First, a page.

As Johnson and Toft point out, the possibility of territorial conflict is intensified when both actors view themselves as “resident” and thus are both motivated to attack and expel the other (as may be the case in western Ukraine). Assuming that no two actors can correctly and simultaneously both claim to be residents (an assumption that can be violated), one simple explanation for this dynamic is that for some individuals in some circumstances, it may have been adaptive to “bluff” one’s way into residency – i.e. to behave as “resident” despite being “intruder.” The operation of this “illusion of residency” (viewing yourself as resident when you are intruder) would likely be facilitated by self-deception (Trivers 2011), in much the same way as overconfidence, or positive illusions (Johnson and Fowler 2011).
What conditions might facilitate such an illusion? As Johnson and Toft rightly point out, our evolved psychology is designed to be adaptive in ancestral environments, not modern ones. One very dramatic difference between ancestral and modern environments is nomadism. Notwithstanding the epic territorial shifts and grabs that characterized the Age of Empire (e.g. the “Scramble for Africa”), the modern international system is characterized by a relatively stable and fixed distribution of territorial nation states. This simple fact has many implications that can deeply effect the costs and benefits of territory and its defense: “running” or “hiding” from attack is increasingly implausible; your neighbors today are your neighbors indefinitely, etc. Alen Grafen (1987) has argued that a very different situation arises when “the winner of a fight is likely to retain the territory for a long time.” Where ownership or residency is relatively stable and new patches of land are few and far between, the Bourgeois strategy may in fact break down (i.e. fail to be an ESS) and it may pay both actors to play Hawk. It is precisely in this environment that positive illusions would be particularly beneficial. This qualification to the asymmetric war of attrition seems to fit the modern international system remarkably well. Although space limits further development here, future research should consider ways to test hypotheses that can adjudicate among explanations for this false residency problem.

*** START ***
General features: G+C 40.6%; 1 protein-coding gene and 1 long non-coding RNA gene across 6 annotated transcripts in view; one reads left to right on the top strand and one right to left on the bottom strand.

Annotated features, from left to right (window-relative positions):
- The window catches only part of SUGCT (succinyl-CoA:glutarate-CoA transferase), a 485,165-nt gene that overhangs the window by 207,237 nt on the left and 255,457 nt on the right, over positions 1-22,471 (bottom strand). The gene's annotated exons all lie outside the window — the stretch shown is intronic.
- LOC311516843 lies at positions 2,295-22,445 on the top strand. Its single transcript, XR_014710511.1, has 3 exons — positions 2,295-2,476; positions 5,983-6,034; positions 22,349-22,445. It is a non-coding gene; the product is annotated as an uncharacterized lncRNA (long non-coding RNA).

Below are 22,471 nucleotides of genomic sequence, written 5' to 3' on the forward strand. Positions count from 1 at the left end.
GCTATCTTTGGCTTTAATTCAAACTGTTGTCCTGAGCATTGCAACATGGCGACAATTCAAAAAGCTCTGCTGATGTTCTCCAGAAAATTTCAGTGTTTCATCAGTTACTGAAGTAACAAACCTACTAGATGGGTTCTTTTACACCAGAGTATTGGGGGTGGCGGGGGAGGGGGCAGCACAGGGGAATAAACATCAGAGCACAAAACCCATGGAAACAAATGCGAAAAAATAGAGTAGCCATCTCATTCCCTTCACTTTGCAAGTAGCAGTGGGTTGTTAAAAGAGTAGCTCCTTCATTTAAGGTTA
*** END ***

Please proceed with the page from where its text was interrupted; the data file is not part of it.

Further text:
Lastly, many have worried that the application of the hawk-dove game in international relations is problematic because it applies a micro-framework to macro-dynamics. This is a valid concern; but again, the need is for clearer questions and testable hypotheses: When do groups behave as individuals (and when don’t they)? How does our unique coalitional psychology interact with the incentive structures provided by modern institutions? This is an exciting new frontier of research (e.g. see Boyer and Petersen 2011; Alexander and Christia 2011), and the sensible caution against deriving macro trends from micro principles should not lead us to falsely conclude that macro dynamics are not built upon micro foundations.